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ARTICLE 19 and partners welcome government's decision to approve Right to Information Ordinance 2008

(ARTICLE 19/IFEX) - The following is a 23 June 2008 ARTICLE 19 press release:

ARTICLE 19 and partners welcome the government's decision to approve Right to Information Ordinance 2008

ARTICLE 19, Mass Line Media Centre, Shuproshashoner Jonno Pracharivijan and Bangladesh NGOs Network for Radio and Communication welcome the government's decision to approve in principle the Right to Information Ordinance 2008.

"Such a law, when finally approved by the government, would serve as a watershed in stepping up efforts for good governance, ensuring greater transparency and accountability in Bangladesh," said Dr. Agnes Callamard, ARTICLE 19 Executive Director.

The council of advisers of the Caretaker Government of Bangladesh provisionally approved the Right to Information Ordinance 2008 yesterday. The cabinet has sent back the draft law with suggestions for some changes. After making the changes, the information ministry, which initiated the move, is expected to get the draft law vetted by the law ministry before placing it to the cabinet for final approval. When enacted, Bangladesh would become the seventy-fifth country in the world to have such a law.

Commenting on the government's move to provisionally accept the draft legislation, Tahmina Rahman, ARTICLE 19 Bangladesh director, noted that "ARTICLE 19 and our partner organisations in Bangladesh hope - with wider civil society and media advocacy groups - that the government, following its earlier example of good practice, will make a full disclosure of the changes made to the draft Ordinance and make it publicly available before the final signing-off."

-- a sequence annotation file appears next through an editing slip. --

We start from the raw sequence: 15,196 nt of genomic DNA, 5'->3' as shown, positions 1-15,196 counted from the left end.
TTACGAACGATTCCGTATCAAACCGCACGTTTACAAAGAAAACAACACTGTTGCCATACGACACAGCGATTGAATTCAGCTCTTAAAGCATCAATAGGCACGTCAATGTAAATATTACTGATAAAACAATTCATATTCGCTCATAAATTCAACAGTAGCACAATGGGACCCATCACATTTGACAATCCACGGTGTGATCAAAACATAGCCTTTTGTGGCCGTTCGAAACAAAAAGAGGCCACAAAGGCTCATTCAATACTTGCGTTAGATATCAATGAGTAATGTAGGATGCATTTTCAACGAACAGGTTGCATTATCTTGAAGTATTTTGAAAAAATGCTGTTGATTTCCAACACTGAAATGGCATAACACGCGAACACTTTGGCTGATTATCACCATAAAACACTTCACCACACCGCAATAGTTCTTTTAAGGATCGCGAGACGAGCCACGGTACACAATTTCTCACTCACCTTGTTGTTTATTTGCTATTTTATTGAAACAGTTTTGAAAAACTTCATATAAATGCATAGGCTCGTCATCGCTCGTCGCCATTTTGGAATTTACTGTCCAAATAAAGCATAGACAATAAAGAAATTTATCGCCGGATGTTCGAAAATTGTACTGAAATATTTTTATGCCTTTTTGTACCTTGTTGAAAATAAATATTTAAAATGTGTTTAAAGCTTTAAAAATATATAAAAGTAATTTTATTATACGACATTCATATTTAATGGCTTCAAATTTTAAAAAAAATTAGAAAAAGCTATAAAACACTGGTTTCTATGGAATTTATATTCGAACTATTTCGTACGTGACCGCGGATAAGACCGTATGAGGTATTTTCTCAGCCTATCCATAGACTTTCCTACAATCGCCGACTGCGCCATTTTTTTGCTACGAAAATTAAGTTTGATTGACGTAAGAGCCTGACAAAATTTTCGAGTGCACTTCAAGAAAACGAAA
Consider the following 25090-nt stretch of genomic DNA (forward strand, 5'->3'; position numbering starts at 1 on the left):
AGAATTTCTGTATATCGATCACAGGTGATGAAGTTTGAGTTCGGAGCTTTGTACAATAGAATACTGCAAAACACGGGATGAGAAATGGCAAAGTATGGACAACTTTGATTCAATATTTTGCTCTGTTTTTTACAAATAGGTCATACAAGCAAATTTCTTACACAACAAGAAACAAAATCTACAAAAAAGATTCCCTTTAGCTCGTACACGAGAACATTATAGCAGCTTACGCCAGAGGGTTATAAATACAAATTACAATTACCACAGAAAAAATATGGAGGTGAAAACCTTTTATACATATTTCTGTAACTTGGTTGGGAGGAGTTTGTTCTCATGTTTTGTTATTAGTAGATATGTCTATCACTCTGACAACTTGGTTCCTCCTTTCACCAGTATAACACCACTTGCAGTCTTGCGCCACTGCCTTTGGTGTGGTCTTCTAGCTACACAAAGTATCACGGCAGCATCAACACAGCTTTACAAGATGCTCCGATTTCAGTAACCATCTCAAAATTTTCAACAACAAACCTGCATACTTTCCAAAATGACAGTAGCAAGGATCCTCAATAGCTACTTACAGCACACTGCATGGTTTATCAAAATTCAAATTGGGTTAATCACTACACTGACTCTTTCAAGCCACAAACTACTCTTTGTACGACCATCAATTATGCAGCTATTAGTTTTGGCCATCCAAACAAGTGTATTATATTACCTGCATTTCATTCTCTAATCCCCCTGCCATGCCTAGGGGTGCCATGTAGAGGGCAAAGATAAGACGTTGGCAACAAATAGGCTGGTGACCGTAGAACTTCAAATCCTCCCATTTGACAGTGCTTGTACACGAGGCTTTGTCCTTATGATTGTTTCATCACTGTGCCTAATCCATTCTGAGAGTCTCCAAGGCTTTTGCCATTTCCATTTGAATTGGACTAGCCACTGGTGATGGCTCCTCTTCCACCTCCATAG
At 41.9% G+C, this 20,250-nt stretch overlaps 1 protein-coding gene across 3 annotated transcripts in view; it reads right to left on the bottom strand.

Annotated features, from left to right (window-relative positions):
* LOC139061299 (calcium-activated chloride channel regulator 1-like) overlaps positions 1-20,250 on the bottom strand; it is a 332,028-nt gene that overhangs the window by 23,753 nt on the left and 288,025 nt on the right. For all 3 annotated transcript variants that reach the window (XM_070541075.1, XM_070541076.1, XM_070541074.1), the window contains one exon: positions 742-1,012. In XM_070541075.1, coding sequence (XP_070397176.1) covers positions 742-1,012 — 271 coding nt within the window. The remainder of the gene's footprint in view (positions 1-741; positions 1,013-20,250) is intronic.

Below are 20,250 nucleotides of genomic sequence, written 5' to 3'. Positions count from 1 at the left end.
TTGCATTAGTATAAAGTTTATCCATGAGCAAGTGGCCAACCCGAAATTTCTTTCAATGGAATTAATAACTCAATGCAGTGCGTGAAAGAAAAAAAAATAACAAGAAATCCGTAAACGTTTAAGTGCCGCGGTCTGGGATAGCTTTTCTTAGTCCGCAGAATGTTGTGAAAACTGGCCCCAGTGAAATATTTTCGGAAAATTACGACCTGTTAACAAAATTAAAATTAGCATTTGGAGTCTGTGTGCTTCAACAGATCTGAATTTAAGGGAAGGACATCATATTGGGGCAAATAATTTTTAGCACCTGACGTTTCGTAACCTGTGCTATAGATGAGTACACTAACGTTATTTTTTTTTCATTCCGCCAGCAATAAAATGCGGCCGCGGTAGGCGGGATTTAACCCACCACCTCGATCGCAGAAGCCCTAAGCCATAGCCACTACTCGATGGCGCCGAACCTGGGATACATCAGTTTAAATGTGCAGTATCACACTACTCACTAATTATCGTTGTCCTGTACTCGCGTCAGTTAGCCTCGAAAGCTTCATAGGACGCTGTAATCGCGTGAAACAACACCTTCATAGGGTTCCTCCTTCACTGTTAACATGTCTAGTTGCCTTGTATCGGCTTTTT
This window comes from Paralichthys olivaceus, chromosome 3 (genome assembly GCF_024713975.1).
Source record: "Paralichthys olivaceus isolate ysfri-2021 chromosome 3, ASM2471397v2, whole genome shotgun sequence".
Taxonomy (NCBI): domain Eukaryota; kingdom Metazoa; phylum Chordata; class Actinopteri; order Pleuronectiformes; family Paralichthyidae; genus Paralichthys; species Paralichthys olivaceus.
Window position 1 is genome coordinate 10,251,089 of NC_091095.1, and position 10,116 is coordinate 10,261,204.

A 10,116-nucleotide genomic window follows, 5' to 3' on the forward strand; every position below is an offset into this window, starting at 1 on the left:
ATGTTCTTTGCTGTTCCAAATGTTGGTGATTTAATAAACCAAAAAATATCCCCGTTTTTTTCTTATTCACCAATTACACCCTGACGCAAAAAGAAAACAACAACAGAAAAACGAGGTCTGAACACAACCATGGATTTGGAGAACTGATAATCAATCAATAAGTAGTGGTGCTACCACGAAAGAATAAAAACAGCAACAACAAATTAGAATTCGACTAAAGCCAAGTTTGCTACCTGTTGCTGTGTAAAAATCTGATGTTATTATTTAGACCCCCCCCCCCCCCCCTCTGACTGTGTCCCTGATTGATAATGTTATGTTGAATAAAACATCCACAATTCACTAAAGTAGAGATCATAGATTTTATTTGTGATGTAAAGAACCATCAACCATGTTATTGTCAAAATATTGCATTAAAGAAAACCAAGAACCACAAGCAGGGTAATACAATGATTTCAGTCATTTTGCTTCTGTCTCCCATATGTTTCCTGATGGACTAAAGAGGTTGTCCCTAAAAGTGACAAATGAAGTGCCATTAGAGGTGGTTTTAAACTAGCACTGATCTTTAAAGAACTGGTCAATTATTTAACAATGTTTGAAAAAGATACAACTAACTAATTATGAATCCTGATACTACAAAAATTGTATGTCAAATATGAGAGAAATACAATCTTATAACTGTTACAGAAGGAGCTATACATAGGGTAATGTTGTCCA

Kamrul Hasan Monju, Exective Director of the Mass Line Media Centre, added that "the extent of the successful implementation of the law would largely depend on the creation of demand for public information. This will be generated by a mass campaign for public awareness, the commitment and political will of public institutions to openness, and the formulation of an effective action plan for the coordination and monitoring of the implementation of the law."

An initial draft bill was put out by the government for a public consultation process in early April of this year. ARTICLE 19 and partner organizations provided formal submissions suggesting changes to the draft based on discussions with activists and civil society in over 20 districts of the country. Key recommendations included the narrowing of the regime of exceptions to providing information to the public and consistent standards of harm for their application, improvements to protect the independence of the Information Commission, and making openness obligations applicable to legislative, judicial and constitutionally established bodies.

ARTICLE 19 is an independent human rights organisation that works globally to protect and promote the right to freedom of expression. It takes its name from Article 19 of the Universal Declaration of Human Rights, which guarantees free speech.

Updates alert on the Right to Information law:

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